a stertorous slumber, and enlighten his wife with his
somnambulistic views of the question of " intervention
for protection." In the morning he will rise to his
plug with more than his wonted ravenous avidity, -eat
some more heated dough diluted with rawish chicken,
straddle a half -fed blooded horse, and pace oif to the
nearest town, to get a young lawyer to write out an
account, preceded and concluded by a number of po-
litical reflections, of his inventions of the day pre-
vious. This account will be published in the Rich-
mond papers, accompanied by leading editorials,
complimenting or abusing the inventor for his party
affiliations. From the moment of that publication,
Jonathan Othello's occupation will be gone. He will
subsist for a time on machine-made boot-pegs, after
which, finding no use for his faculties, he will die of
chagrin and cerebral, or rather cerebellial inanition ;
and then, such consummation being for the first
time possible, the approximate elevation of mankind
toward the altitude of Virginia gentlemen will begin.
Recurring to the subject of "people," it is enough
to say of the dwellers in the western and northwest-
ern sdction of the Confederacy, that a race of aban-
doned hog-fatteners, mule-growers, grain-measurers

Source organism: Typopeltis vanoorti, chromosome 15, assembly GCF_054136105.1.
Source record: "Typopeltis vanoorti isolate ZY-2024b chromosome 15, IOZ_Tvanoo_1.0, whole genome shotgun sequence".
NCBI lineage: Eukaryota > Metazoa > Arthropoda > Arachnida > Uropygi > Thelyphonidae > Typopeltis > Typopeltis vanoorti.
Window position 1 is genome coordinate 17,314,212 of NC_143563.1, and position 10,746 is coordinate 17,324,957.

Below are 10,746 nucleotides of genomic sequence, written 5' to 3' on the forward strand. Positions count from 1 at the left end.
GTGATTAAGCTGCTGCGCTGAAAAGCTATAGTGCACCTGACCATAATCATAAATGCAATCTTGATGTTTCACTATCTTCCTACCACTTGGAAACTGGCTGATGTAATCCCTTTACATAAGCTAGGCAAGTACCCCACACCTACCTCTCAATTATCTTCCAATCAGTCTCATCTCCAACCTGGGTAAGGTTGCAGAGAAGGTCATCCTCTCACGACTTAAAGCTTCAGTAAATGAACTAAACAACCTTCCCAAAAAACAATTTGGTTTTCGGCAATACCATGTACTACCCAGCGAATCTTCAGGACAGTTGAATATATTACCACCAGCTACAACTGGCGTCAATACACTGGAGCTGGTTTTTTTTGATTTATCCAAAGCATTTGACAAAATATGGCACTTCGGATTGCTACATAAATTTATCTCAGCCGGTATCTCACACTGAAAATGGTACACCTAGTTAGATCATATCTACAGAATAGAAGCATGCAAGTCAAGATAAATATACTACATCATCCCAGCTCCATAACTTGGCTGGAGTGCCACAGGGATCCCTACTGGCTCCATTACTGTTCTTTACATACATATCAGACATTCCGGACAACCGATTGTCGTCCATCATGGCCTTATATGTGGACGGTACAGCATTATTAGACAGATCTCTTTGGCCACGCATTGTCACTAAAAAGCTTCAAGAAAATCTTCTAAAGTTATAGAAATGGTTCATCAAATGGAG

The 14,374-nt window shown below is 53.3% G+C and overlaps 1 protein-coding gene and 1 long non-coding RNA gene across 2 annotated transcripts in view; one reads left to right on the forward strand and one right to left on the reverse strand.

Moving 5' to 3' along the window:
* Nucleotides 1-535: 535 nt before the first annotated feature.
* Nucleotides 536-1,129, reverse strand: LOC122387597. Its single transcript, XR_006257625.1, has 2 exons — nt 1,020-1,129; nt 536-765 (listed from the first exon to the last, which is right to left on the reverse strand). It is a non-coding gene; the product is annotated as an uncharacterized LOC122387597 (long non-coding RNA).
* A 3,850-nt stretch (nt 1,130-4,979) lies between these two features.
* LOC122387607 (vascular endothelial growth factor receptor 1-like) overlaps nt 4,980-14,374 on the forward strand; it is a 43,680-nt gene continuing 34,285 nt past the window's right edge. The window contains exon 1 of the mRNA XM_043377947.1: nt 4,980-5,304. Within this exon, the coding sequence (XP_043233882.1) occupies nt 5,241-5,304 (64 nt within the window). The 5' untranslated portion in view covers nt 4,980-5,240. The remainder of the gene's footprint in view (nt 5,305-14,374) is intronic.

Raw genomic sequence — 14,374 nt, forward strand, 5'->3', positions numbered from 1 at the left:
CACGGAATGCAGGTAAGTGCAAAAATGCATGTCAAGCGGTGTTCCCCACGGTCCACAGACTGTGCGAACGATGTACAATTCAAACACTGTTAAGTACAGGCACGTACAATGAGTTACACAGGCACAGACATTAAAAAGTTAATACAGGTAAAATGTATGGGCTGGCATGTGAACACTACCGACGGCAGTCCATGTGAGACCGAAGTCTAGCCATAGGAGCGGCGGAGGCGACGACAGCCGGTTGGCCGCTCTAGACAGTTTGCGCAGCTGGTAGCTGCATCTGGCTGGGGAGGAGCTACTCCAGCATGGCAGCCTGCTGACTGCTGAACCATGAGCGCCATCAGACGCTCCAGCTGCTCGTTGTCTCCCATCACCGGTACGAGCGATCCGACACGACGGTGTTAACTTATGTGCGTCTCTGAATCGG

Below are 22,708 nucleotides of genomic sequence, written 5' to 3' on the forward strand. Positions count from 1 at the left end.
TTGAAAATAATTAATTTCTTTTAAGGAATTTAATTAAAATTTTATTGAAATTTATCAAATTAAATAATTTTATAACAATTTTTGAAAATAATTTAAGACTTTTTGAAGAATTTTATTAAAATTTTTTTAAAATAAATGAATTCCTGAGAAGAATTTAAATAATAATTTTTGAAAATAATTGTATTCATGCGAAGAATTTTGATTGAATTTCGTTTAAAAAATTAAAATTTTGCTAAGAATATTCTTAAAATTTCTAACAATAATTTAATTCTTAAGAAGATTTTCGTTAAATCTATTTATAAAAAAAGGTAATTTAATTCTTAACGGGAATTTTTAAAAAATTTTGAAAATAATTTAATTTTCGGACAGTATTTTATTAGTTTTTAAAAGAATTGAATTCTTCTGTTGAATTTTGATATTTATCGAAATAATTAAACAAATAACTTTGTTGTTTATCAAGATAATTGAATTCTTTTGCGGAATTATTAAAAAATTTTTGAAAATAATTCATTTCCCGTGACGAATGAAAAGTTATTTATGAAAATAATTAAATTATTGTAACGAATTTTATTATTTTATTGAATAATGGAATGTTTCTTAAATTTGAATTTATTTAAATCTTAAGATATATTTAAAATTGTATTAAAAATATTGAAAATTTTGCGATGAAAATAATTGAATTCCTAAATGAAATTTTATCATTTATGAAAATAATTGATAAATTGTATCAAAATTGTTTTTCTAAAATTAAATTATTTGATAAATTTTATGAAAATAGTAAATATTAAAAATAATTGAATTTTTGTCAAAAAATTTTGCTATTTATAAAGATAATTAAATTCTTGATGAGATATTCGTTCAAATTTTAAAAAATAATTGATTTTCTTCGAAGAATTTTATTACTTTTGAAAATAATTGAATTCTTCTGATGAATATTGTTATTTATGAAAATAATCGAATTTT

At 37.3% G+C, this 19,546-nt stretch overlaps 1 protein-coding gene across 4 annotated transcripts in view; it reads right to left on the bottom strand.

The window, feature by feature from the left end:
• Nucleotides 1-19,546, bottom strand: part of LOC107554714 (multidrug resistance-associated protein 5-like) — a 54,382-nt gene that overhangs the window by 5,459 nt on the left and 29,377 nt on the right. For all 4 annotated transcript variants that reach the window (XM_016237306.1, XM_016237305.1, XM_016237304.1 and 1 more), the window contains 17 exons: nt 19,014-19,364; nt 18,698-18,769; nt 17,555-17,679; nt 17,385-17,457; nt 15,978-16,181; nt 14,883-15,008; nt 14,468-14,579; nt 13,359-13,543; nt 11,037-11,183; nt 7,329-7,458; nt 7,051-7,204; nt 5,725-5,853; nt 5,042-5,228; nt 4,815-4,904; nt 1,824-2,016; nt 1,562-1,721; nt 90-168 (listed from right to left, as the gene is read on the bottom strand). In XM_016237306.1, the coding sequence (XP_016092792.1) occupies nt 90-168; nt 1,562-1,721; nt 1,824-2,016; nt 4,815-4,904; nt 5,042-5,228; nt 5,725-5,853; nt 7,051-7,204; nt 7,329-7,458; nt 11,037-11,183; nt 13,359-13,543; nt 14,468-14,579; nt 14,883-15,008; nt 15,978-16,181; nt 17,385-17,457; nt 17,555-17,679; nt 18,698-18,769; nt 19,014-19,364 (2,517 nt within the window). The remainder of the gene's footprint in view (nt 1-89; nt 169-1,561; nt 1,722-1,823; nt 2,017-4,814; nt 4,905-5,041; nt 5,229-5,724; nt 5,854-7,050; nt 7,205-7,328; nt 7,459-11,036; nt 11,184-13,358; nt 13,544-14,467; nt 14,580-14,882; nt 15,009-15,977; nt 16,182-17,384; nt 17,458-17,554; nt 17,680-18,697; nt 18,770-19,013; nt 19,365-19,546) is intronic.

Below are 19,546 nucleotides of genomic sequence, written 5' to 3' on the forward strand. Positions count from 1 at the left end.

and hemp-twisters, could not, even in the most ecstatic
moments of arrogance inspired by bad whiskey, call
themselves " people." To locate a quarter section of
prairie, to enter it, to clear it, and then quit it, and go
to Pike's Peak and come back in rags and vote for
Stephen A. Douglass these performances, though



CORNFIELD PEAS.

not essentially dishonorable, do not occur to me as
being precisely those which a mature, unequivocally
human would delight in. The truth is, the cross be-
tween the Virginian and the Yankee, or the German,
or any of the inferior races, is never, except in a sin-
gle instance, attended with results at all more encour-
aging than the cross between the horse and the ass.
On the one hand we have the hinney or hoosier, an
entirely useless biped ; and on the other the mule or
Missourian, a very good beast of draught when
"broke." The exceptional instance alluded to, one
which, from a sense of justice not less than of per-
sonal obligation, I am constrained to notice, is that of
the Virginia mulatto. I have marvelled, how often
I know not, at the gross and wanton neglect of this
delightful hybrid by Virginia authors and editors.
Why no poem has ever been addressed to one of the
most beautiful and useful staples of our State I could
never tell. Our literature is shamefully defective
in this regard. We have niggers in print by the
thousand, but no mulatto has ever yet gone to press,
unless it be the tobacco press. And yet the mulatto,
if he be a male and in any way related to the Declar-
ation of Independence, makes an unsurpassed fiddler ;
or if of less eminent connection, an excellent carriage
driver and an invaluable barber. But it is to the
softer form of this desirable product that our in-
debtedness is greatest. What would this w r orld be
without a mulatto chambermaid and washerwoman?
Nothing, less than nothing. The violence of my feel-
ings will not permit me to say any more on this point.



180 CORNFIELD PEAS.

Only one other kind of man remains to be dis-
posed of, that run-wild Virginian entitled " South-
erner." As I hope one day to treat this unfortunate
at some length, I shall leave him here, with the
mere observation that the ginning of cotton and the
crushing of sugar cane are requirements altogether